When the US economy edges closer to normal following the global coronavirus pandemic, such programs may be a method to help businesses get back on their feet.

For their new study, the researchers looked at a loyalty program at a chain of men’s hair salons, collecting data on more than 5,500 customers. Under the program, for every $100 a customer spends, he receives a $5-off coupon.

“This loyalty program did increase loyalty,” says Raphael Thomadsen, a professor of marketing at Washington University in St. Louis. “In fact, the size of the effect is incredibly large given the simplicity of the program.”

The program—also known as a rewards program—increased the lifetime value of the hair salons’ customers 29%, with more than 80% of that lift coming from increased customer retention, the researchers found.

The increased lift happened despite the fact that coupon redemption was low, suggesting that psychological factors rather than rational economic factors are driving the results.

“For example, the presence of the rewards program can make the customer feel emotionally connected to a particular firm, which leads to the customer visiting the firm more often,” the authors write in the paper, which will appear in Marketing Science.

“…the presence of the rewards program can make the customer feel emotionally connected to a particular firm…”

The researchers didn’t study the response to loyalty programs during the current economic crisis. But they agree such a program could help businesses to recover.

“It is often easier for companies to get in touch with their loyalty program members than with other clients,” says coauthor Yulia Nevskaya, assistant professor of marketing.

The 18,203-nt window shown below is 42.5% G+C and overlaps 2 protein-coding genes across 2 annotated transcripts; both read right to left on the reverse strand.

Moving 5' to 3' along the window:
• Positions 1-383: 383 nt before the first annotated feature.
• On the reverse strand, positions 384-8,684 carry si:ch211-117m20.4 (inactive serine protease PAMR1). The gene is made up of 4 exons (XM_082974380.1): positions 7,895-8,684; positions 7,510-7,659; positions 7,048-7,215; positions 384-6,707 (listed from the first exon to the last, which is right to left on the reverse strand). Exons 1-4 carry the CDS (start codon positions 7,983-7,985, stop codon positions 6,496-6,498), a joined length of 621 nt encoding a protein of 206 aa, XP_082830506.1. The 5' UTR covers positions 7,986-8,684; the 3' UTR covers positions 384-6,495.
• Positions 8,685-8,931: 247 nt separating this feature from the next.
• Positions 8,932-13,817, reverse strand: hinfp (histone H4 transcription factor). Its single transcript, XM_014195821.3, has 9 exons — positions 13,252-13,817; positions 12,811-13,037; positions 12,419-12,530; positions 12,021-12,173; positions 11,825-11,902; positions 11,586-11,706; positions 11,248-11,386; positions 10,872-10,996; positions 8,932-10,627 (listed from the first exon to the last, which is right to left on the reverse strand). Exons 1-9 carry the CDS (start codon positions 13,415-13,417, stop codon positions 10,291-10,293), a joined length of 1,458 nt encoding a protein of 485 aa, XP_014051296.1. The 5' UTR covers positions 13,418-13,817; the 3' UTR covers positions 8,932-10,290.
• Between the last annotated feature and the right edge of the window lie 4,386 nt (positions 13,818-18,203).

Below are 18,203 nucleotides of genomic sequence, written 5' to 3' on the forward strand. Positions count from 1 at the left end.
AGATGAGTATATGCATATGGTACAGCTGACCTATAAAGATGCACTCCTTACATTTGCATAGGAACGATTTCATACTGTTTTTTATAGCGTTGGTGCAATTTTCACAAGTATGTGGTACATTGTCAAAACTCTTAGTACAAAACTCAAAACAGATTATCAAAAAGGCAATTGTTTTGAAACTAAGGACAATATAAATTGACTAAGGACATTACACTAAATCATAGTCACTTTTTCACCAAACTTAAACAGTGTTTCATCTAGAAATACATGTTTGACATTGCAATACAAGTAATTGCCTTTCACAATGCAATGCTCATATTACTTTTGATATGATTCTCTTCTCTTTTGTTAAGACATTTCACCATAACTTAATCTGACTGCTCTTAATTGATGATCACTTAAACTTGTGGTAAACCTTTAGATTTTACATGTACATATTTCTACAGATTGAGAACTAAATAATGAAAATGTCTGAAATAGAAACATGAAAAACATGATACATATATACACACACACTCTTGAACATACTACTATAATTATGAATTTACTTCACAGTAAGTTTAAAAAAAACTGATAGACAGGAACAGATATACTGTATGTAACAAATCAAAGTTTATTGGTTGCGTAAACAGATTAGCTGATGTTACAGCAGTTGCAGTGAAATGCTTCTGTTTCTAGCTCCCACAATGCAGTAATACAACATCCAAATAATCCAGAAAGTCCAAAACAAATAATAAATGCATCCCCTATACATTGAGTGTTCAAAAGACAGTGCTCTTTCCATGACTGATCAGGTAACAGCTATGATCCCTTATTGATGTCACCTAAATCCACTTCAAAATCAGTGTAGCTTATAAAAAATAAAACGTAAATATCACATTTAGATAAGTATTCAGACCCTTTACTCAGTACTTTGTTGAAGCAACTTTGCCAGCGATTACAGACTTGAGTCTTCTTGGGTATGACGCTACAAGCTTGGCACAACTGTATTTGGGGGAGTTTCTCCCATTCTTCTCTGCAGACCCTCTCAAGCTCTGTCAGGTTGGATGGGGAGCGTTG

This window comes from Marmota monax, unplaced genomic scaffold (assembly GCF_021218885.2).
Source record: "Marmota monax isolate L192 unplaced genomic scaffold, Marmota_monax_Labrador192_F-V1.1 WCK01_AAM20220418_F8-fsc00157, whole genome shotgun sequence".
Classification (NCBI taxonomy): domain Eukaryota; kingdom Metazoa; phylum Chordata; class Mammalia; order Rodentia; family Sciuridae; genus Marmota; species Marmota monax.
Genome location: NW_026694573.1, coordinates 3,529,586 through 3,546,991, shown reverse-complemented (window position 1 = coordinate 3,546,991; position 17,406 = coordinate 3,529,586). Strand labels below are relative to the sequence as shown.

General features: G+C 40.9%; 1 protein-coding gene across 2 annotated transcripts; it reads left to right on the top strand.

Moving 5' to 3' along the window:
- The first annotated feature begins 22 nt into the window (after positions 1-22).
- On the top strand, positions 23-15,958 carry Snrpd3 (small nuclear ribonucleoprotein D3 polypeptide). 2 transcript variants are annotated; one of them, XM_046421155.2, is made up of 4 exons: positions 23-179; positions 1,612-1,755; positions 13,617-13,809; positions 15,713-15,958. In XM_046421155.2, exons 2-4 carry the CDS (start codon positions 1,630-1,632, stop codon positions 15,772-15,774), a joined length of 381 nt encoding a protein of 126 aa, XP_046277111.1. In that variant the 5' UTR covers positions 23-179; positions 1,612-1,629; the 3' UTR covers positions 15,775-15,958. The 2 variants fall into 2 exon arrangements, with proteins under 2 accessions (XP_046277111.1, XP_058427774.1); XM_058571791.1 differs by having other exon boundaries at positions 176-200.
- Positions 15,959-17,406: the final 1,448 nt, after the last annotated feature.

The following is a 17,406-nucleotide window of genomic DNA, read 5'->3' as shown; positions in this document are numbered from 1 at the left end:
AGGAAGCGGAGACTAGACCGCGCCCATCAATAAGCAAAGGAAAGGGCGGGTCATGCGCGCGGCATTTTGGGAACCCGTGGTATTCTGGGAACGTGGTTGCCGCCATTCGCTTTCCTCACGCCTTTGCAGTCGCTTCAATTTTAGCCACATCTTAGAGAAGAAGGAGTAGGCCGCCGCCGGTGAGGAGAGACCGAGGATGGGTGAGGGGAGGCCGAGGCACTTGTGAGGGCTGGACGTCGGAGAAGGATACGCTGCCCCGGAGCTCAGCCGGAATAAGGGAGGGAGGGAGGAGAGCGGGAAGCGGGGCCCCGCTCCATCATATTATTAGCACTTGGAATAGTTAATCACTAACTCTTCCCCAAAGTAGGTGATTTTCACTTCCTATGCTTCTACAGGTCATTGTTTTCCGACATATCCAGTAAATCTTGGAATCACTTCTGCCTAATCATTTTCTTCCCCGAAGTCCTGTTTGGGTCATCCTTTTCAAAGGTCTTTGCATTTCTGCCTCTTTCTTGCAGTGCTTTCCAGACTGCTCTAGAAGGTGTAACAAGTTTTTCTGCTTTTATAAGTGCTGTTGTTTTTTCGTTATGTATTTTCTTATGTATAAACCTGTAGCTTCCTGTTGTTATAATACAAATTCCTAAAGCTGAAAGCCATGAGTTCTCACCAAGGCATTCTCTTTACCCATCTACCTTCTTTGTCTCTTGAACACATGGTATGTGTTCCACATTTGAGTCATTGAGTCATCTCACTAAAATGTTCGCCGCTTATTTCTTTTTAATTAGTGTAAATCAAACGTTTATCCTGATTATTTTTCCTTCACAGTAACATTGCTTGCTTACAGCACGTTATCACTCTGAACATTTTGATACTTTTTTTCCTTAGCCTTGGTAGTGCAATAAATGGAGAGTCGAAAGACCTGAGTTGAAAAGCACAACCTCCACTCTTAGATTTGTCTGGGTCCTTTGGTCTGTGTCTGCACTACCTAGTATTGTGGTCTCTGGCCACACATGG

“That is another benefit of having a loyalty program. The right tone and message and being sensitive to likely shifting needs of consumers during and after the COVID-19 epidemic should definitely help.”

Loyalty programs are popular at many businesses. Some programs, such as those for airlines and hotel chains which are complex and include multiple tiers, have proven quite successful. But a vast number of loyalty programs have more simple setups with no tiers.

Over time, managers and academics have questioned the efficacy of simple loyalty programs, finding they have little or no benefit, according to the paper. But previous studies contained a significant flaw, the authors say.

They measured the success of the programs by increased sales per customer visit or increased visits. The flaw? They didn’t measure the programs’ impact on keeping customers.

The managerial implications of the findings are clear, Thomadsen says. Many businesses are not going to implement complex loyalty programs, either because of the scale of their businesses—think yogurt shops, pizza parlors, coffee houses—or because they philosophically oppose setting up a tiered system.

“Our research suggests that even a simple program is likely to work well,” Thomadsen says. “Even if another business only gets half of the lift we get, a simple loyalty program will still add considerable value.”